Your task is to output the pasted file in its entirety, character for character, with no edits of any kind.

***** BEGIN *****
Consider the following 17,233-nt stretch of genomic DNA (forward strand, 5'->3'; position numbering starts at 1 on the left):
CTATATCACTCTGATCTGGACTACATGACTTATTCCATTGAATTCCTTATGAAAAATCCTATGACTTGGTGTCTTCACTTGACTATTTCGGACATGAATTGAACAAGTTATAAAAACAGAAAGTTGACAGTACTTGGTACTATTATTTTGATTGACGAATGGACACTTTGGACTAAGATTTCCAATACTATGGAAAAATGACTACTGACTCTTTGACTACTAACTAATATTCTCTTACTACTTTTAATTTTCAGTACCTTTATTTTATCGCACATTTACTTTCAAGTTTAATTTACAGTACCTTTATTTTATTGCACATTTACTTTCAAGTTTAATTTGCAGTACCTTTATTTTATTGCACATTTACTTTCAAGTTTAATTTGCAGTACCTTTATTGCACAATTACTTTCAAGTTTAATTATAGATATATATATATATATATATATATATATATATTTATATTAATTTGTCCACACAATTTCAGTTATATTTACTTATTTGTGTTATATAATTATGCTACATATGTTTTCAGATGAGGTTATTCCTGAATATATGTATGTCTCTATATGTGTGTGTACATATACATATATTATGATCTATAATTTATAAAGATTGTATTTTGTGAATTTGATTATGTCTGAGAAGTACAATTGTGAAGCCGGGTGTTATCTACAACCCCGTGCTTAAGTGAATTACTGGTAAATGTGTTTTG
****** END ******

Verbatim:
Consider the following 17,233-nt stretch of genomic DNA (forward strand, 5'->3'; position numbering starts at 1 on the left):
CTATATCACTCTGATCTGGACTACATGACTTATTCCATTGAATTCCTTATGAAAAATCCTATGACTTGGTGTCTTCACTTGACTATTTCGGACATGAATTGAACAAGTTATAAAAACAGAAAGTTGACAGTACTTGGTACTATTATTTTGATTGACGAATGGACACTTTGGACTAAGATTTCCAATACTATGGAAAAATGACTACTGACTCTTTGACTACTAACTAATATTCTCTTACTACTTTTAATTTTCAGTACCTTTATTTTATCGCACATTTACTTTCAAGTTTAATTTACAGTACCTTTATTTTATTGCACATTTACTTTCAAGTTTAATTTGCAGTACCTTTATTTTATTGCACATTTACTTTCAAGTTTAATTTGCAGTACCTTTATTGCACAATTACTTTCAAGTTTAATTATAGATATATATATATATATATATATATATATATATTTATATTAATTTGTCCACACAATTTCAGTTATATTTACTTATTTGTGTTATATAATTATGCTACATATGTTTTCAGATGAGGTTATTCCTGAATATATGTATGTCTCTATATGTGTGTGTACATATACATATATTATGATCTATAATTTATAAAGATTGTATTTTGTGAATTTGATTATGTCTGAGAAGTACAATTGTGAAGCCGGGTGTTATCTACAACCCCGTGCTTAAGTGAATTACTGGTAAATGTGTTTTG